If you’re a mama, papa, grandparent, or some other person who spends lots of time with young children, and you’re also prone to bouts of anxiety, give these six activities a try!

 

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Rocking Motherhood Challenge: Part Two

The second half of my #RockingMotherhood Challenge-PTSD styel www.bettysbattleground.com

Hey folks! I’m back with Part Two of my version of the “Rocking Motherhood Challenge.” If you missed part one, you can catch up here.

If you’re the type to just skip ahead instead, I’ll give you a brief summary of what this is all about:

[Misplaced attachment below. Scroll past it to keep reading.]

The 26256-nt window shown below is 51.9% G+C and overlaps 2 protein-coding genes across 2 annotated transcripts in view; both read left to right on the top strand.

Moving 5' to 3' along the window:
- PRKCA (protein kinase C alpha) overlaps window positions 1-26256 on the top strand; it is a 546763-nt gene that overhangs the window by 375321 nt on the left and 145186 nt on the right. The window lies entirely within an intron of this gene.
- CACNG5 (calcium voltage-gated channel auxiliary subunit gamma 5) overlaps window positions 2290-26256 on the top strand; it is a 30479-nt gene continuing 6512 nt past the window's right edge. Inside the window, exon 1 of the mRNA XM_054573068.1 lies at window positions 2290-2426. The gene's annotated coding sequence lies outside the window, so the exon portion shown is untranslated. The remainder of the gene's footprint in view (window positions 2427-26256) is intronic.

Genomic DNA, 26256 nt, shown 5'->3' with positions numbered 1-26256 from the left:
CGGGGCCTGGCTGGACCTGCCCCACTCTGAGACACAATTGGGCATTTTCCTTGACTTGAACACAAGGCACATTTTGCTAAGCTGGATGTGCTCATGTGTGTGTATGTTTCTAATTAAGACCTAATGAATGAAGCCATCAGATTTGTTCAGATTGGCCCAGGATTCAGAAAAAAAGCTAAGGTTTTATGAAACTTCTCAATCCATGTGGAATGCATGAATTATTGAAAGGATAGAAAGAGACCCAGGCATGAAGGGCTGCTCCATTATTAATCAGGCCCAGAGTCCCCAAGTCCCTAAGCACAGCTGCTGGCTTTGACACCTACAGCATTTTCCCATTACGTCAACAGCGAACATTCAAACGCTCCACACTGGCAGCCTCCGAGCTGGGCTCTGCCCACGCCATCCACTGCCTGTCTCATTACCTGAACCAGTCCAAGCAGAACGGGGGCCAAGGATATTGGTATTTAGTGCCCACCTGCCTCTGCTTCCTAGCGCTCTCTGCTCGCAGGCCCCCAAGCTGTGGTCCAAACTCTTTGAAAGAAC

The “Rocking Motherhood Challenge” challenges mothers to write about ten ways in which they are winning at this whole crazy motherhood thing, and then to invite a couple more moms to join in. I was invited by Stephenie from Blended Life Happy Wife, and in my last post I not only accepted, but decided to take it up a notch by discussing the ways in which having PTSD has helped me ‘rock motherhood.’  My first five are in that Part One.  Last chance to read it first because here are the second set of five reasons why having PTSD makes me an awesome mama…Therapist-Assisted Edition!